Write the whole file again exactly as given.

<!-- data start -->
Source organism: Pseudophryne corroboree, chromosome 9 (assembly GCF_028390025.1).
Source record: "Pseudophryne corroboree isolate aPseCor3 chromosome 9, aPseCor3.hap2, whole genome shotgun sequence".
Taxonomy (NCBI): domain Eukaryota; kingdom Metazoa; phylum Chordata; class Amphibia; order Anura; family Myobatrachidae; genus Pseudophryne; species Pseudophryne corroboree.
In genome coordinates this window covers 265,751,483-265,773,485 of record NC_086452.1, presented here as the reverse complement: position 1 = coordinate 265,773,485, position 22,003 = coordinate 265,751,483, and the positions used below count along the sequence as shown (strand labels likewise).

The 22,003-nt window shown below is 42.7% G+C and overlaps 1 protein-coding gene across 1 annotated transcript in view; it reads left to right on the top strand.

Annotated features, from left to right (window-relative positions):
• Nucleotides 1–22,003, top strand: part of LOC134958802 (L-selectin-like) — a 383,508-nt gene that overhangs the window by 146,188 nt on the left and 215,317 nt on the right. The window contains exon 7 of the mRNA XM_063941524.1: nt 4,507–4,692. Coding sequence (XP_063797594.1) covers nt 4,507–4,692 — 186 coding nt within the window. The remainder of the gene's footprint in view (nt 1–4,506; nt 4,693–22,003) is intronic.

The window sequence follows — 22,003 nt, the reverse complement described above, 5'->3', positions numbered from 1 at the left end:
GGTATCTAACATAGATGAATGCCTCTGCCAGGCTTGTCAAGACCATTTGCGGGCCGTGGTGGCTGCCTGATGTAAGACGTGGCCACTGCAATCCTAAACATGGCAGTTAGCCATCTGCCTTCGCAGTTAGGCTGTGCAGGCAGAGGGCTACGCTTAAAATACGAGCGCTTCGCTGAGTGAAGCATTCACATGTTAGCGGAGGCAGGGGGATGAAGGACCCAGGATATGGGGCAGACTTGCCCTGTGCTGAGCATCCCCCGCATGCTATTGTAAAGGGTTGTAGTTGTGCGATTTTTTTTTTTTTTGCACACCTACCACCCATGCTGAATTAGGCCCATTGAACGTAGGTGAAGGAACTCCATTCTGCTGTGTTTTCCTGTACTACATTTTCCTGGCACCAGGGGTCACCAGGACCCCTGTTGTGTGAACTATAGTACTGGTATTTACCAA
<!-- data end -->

Source organism: Pseudophryne corroboree, chromosome 9 (assembly GCF_028390025.1).
Source record: "Pseudophryne corroboree isolate aPseCor3 chromosome 9, aPseCor3.hap2, whole genome shotgun sequence".
Taxonomy (NCBI): domain Eukaryota; kingdom Metazoa; phylum Chordata; class Amphibia; order Anura; family Myobatrachidae; genus Pseudophryne; species Pseudophryne corroboree.
In genome coordinates this window covers 265,751,483-265,773,485 of record NC_086452.1, presented here as the reverse complement: position 1 = coordinate 265,773,485, position 22,003 = coordinate 265,751,483, and the positions used below count along the sequence as shown (strand labels likewise).

The 22,003-nt window shown below is 42.7% G+C and overlaps 1 protein-coding gene across 1 annotated transcript in view; it reads left to right on the top strand.

Annotated features, from left to right (window-relative positions):
• Nucleotides 1–22,003, top strand: part of LOC134958802 (L-selectin-like) — a 383,508-nt gene that overhangs the window by 146,188 nt on the left and 215,317 nt on the right. The window contains exon 7 of the mRNA XM_063941524.1: nt 4,507–4,692. Coding sequence (XP_063797594.1) covers nt 4,507–4,692 — 186 coding nt within the window. The remainder of the gene's footprint in view (nt 1–4,506; nt 4,693–22,003) is intronic.

The window sequence follows — 22,003 nt, the reverse complement described above, 5'->3', positions numbered from 1 at the left end:
GGTATCTAACATAGATGAATGCCTCTGCCAGGCTTGTCAAGACCATTTGCGGGCCGTGGTGGCTGCCTGATGTAAGACGTGGCCACTGCAATCCTAAACATGGCAGTTAGCCATCTGCCTTCGCAGTTAGGCTGTGCAGGCAGAGGGCTACGCTTAAAATACGAGCGCTTCGCTGAGTGAAGCATTCACATGTTAGCGGAGGCAGGGGGATGAAGGACCCAGGATATGGGGCAGACTTGCCCTGTGCTGAGCATCCCCCGCATGCTATTGTAAAGGGTTGTAGTTGTGCGATTTTTTTTTTTTTTGCACACCTACCACCCATGCTGAATTAGGCCCATTGAACGTAGGTGAAGGAACTCCATTCTGCTGTGTTTTCCTGTACTACATTTTCCTGGCACCAGGGGTCACCAGGACCCCTGTTGTGTGAACTATAGTACTGGTATTTACCAA